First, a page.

Plain Language in Government Communications

Plain Language in Government Communications
Posted on 02/24/2016
CivicLive - Plain Language in Government Communications

In 2010, the President signed the Plain Writing Act of 2010, legally requiring all federal agencies to provide “clear Government communication that the public can understand and use”. If this sounds minor, think back to when Facebook’s privacy settings suddenly started making sense: plain language has major effects on accessibility. While these laws do not yet apply to state or municipal governments, plain language is becoming accepted as the best practice for all government communication.

By reducing jargon, simplifying sentence structure, and choosing easier words whenever possible, important information becomes clearer for everyone, particularly for those whose first language is not English and for those living with disability. Plain speech takes practice and careful self-editing, but it pays off.

So how does one break bad habits? Through a clever step-by-step process, of course:

1. Break It Down

After a frenzied writing session, you may wind up with the following:


“After approximately four hours of fierce deliberation, City Council members voted affirmatively in a landmark debate over whether to change the name of Main Street to Alberta Washington Street in tribute to the City’s former mayor’s scrupulous tenure, during which she made a swath of imperative decisions that have assisted the City in maintaining its reputation as among the finest in the nation. The City will hold a formal ceremony on February 14th to commemorate the change and pay tribute to Ms. Washington, who recently celebrated her 75th birthday.”


It’s certainly informative and action-packed, but it’s also nearly impossible to understand it the first time around and it demands that the reader have an advanced vocabulary. So break it down to what really matters to the readers: Who acted? What did they do? Whom/what was affected? These three elements leave us with the purest form of the story:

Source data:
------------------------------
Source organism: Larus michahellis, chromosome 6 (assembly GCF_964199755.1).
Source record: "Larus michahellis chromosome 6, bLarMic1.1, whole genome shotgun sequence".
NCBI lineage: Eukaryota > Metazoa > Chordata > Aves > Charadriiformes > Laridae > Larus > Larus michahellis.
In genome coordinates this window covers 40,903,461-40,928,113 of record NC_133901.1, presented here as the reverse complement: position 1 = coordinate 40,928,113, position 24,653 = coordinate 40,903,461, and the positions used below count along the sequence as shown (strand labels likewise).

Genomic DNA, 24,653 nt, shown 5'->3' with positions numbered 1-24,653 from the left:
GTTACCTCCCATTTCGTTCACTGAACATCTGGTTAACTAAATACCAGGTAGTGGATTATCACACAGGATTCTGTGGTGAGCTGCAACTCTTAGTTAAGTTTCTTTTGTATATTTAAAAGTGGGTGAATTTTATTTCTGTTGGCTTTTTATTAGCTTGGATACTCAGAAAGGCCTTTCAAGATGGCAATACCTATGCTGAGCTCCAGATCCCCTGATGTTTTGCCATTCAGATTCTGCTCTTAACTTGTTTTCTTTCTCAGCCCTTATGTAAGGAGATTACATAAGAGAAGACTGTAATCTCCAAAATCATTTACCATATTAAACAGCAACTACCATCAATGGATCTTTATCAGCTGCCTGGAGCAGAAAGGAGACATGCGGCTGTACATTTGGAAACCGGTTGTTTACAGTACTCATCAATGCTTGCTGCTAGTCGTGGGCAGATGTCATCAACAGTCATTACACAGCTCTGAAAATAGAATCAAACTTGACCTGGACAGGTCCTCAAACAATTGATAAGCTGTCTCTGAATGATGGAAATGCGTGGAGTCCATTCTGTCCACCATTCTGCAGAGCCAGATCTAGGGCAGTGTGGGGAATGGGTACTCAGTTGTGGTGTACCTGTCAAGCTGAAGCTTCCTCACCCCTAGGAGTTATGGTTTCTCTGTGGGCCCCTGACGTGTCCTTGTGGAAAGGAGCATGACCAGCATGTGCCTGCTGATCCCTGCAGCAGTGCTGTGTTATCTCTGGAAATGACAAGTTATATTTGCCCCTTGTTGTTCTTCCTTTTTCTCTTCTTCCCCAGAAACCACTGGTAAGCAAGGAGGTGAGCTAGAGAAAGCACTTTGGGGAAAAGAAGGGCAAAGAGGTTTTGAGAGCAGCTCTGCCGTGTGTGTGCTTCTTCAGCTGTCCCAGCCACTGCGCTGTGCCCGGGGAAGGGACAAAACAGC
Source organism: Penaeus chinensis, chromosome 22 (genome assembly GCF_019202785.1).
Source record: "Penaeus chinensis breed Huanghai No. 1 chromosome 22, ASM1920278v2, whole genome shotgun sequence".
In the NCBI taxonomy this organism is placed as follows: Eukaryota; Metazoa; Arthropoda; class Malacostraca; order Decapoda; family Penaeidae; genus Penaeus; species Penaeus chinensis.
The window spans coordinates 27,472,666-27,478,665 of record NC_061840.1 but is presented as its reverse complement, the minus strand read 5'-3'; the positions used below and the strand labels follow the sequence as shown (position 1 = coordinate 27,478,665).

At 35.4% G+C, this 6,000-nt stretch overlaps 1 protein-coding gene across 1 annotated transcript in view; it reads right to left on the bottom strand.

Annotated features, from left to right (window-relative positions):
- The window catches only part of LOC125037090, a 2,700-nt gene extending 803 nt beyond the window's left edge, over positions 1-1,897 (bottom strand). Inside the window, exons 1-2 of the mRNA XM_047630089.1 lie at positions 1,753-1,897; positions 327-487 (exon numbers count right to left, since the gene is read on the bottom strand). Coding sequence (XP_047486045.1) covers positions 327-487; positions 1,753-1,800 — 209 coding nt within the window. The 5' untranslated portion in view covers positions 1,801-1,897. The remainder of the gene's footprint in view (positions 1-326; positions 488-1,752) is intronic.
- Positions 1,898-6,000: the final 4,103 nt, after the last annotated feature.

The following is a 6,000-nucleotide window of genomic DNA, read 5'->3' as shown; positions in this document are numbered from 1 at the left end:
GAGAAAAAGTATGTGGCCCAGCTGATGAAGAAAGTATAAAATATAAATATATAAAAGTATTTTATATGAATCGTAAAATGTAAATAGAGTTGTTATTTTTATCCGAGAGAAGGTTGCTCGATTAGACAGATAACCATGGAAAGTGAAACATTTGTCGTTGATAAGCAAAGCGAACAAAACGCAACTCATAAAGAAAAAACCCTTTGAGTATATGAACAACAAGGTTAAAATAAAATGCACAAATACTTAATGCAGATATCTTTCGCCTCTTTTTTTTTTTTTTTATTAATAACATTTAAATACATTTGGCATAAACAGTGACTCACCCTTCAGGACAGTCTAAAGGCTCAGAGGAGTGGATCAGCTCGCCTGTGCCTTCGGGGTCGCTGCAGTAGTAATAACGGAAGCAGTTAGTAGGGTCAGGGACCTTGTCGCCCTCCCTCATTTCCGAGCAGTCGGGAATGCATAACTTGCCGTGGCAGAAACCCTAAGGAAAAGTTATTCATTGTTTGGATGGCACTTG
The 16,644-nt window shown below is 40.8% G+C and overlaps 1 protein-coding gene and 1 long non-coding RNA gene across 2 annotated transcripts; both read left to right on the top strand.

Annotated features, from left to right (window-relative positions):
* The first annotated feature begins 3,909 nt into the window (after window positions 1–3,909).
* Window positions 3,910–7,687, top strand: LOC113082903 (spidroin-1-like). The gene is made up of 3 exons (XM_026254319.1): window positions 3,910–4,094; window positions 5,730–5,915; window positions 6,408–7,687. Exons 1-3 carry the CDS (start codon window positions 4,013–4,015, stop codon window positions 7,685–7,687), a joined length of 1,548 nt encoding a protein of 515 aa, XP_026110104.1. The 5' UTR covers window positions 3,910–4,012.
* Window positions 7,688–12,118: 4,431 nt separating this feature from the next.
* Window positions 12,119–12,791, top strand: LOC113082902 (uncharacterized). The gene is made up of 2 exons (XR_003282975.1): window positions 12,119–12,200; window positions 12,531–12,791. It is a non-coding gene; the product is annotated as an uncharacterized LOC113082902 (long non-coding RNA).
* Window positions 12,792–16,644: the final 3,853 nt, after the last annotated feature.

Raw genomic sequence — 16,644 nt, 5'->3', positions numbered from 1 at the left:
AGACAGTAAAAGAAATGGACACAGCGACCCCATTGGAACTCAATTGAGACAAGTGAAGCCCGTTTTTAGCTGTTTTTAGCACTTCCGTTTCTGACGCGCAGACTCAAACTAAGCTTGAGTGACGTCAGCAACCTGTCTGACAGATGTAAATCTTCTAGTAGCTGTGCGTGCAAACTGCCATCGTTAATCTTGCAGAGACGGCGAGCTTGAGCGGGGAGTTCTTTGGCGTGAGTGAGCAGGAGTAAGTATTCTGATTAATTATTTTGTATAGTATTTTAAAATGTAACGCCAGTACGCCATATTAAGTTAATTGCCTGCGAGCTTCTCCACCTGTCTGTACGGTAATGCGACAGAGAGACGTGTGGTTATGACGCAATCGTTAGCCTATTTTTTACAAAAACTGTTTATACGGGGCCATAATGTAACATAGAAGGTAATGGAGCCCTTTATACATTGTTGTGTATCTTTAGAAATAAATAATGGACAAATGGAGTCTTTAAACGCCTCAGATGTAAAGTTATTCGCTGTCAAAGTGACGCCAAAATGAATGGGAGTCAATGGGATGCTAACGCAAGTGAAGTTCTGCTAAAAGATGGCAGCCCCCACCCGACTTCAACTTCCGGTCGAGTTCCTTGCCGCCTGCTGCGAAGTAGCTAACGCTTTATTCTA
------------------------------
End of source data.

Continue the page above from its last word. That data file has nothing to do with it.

City Council voted to change the name of Main Street to Alberta Washington Street.

2. Split It Up

Now that we know who did what, we can look at why. This is where we begin to define our audience: What do they already know? What more do they need to know? If a person only recently moved to the City, they may not know why the Council is bothering to rename the street. But last time we tried to explain why, we ended up with a proper tongue-twister. So let’s try this:


“City Council voted to change the name of Main Street to Alberta Washington Street. Alberta Washington’s scrupulous tenure as mayor assisted the City in maintaining its reputation as among the finest in the nation.


If you ever find yourself re-reading something to try and make sense of it, odds are that it should be split into two (or three) shorter sentences.

3. Simplify and Repeat

While our story has improved, that second sentence still demands too much of our readers. Once again, ask yourself who did what and cut the rest:


Alberta Washington’s mayoral term helped keep the City’s status as one of the best in the nation.”


People naturally want to show off their vocabulary, but while complex words may perfectly convey your message to some people, they can obscure your message for others.

“City Council voted to change the name of Main Street to Alberta Washington Street. Alberta Washington’s mayoral term helped keep the City’s status as one of the best in the nation. There will be a formal ceremony on February 14th to commemorate the change and pay tribute to Ms. Washington, who recently celebrated her 75th birthday.”


Isn’t that much better? Because plain language serves such a wide variety of people, it will likely prove to be the single greatest accessibility innovation of the 21st century. Writing plainly takes practice, but as we’ve proven today, you can start making meaningful changes immediately. Of course, there is always more to learn, so join us next month for more tips on how to make a difference with your writing.

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